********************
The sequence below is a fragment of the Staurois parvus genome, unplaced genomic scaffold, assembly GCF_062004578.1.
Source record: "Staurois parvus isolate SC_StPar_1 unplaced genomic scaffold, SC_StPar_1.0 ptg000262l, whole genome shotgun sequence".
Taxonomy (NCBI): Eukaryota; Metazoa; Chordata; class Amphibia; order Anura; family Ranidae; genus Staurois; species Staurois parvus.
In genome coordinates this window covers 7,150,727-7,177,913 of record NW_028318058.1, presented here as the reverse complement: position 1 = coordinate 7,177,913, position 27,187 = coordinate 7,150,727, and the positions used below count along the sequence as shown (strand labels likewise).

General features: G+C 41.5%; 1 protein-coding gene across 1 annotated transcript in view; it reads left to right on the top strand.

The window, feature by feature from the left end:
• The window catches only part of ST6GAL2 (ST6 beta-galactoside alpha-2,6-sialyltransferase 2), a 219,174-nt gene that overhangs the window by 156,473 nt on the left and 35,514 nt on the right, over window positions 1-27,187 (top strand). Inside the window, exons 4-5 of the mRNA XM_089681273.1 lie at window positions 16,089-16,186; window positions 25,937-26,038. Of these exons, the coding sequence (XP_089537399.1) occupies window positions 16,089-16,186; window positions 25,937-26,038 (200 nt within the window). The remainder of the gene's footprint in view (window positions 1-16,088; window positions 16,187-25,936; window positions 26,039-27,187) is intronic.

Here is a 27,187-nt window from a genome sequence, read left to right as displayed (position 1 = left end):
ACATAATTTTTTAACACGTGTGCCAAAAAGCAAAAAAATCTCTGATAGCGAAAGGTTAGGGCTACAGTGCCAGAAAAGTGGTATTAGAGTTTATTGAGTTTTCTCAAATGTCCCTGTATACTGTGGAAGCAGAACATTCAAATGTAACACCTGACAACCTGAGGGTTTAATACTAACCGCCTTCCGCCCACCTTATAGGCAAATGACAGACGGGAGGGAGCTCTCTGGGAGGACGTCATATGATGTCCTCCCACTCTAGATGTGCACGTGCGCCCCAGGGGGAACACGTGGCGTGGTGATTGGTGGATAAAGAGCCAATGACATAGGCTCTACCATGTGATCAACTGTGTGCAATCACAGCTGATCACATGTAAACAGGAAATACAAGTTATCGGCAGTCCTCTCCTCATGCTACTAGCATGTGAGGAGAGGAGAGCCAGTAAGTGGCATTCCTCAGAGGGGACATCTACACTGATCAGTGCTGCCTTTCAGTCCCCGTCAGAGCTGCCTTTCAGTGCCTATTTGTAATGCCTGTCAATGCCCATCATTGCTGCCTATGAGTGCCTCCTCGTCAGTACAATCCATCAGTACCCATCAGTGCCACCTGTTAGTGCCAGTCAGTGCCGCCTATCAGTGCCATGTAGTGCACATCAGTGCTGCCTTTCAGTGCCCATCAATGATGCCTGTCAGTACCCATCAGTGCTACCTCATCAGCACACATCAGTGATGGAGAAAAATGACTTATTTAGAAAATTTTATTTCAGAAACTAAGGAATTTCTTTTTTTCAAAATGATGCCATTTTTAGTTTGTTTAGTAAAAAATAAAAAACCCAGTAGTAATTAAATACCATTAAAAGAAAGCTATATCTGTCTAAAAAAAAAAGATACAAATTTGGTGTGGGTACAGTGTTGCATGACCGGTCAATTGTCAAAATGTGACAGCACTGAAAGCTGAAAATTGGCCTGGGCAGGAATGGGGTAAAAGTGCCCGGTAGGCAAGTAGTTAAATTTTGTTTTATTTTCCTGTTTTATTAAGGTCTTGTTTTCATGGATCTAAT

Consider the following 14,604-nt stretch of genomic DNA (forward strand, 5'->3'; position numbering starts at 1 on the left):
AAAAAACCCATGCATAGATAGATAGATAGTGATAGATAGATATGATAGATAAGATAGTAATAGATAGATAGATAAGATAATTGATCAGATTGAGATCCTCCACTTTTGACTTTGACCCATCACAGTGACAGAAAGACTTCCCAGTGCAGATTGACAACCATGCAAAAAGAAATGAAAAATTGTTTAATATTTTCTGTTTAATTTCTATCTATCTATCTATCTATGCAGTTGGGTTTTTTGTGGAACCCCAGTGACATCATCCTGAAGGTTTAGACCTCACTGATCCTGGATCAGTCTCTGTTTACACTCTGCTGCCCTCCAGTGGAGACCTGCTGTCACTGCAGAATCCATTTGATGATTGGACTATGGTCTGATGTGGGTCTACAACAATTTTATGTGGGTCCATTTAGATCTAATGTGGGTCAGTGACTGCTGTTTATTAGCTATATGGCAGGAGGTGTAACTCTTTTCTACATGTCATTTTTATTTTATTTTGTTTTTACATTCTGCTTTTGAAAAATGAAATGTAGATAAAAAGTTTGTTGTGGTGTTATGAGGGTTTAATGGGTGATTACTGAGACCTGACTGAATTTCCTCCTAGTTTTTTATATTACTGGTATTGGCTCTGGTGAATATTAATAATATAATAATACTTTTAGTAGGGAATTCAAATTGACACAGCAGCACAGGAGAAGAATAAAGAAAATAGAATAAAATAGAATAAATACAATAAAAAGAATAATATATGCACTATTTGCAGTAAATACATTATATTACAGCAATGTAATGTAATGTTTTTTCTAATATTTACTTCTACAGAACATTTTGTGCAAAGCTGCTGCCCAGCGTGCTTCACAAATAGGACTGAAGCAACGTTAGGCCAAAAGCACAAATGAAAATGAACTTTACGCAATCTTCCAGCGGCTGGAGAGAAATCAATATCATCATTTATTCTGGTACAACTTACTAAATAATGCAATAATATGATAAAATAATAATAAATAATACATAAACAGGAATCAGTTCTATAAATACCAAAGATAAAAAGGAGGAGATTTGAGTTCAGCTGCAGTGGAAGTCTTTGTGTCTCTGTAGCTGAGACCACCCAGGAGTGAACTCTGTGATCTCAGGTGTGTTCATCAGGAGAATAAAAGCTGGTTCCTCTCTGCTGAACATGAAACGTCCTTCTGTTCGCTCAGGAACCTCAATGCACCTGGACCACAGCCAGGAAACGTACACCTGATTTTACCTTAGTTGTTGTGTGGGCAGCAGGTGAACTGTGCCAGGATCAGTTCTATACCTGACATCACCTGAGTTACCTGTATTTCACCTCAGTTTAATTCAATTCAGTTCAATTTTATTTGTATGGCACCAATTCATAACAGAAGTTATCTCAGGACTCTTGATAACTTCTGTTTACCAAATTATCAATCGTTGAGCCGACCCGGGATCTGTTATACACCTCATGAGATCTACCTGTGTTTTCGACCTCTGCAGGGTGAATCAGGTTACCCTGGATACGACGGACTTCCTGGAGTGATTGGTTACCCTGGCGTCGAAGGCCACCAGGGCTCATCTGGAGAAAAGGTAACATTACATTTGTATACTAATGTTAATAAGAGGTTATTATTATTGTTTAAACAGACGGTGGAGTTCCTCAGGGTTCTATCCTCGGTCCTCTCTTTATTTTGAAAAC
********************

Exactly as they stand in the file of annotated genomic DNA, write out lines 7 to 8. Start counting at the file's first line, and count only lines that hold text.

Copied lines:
• The window catches only part of ST6GAL2 (ST6 beta-galactoside alpha-2,6-sialyltransferase 2), a 219,174-nt gene that overhangs the window by 156,473 nt on the left and 35,514 nt on the right, over window positions 1-27,187 (top strand). Inside the window, exons 4-5 of the mRNA XM_089681273.1 lie at window positions 16,089-16,186; window positions 25,937-26,038. Of these exons, the coding sequence (XP_089537399.1) occupies window positions 16,089-16,186; window positions 25,937-26,038 (200 nt within the window). The remainder of the gene's footprint in view (window positions 1-16,088; window positions 16,187-25,936; window positions 26,039-27,187) is intronic.

Here is a 27,187-nt window from a genome sequence, read left to right as displayed (position 1 = left end):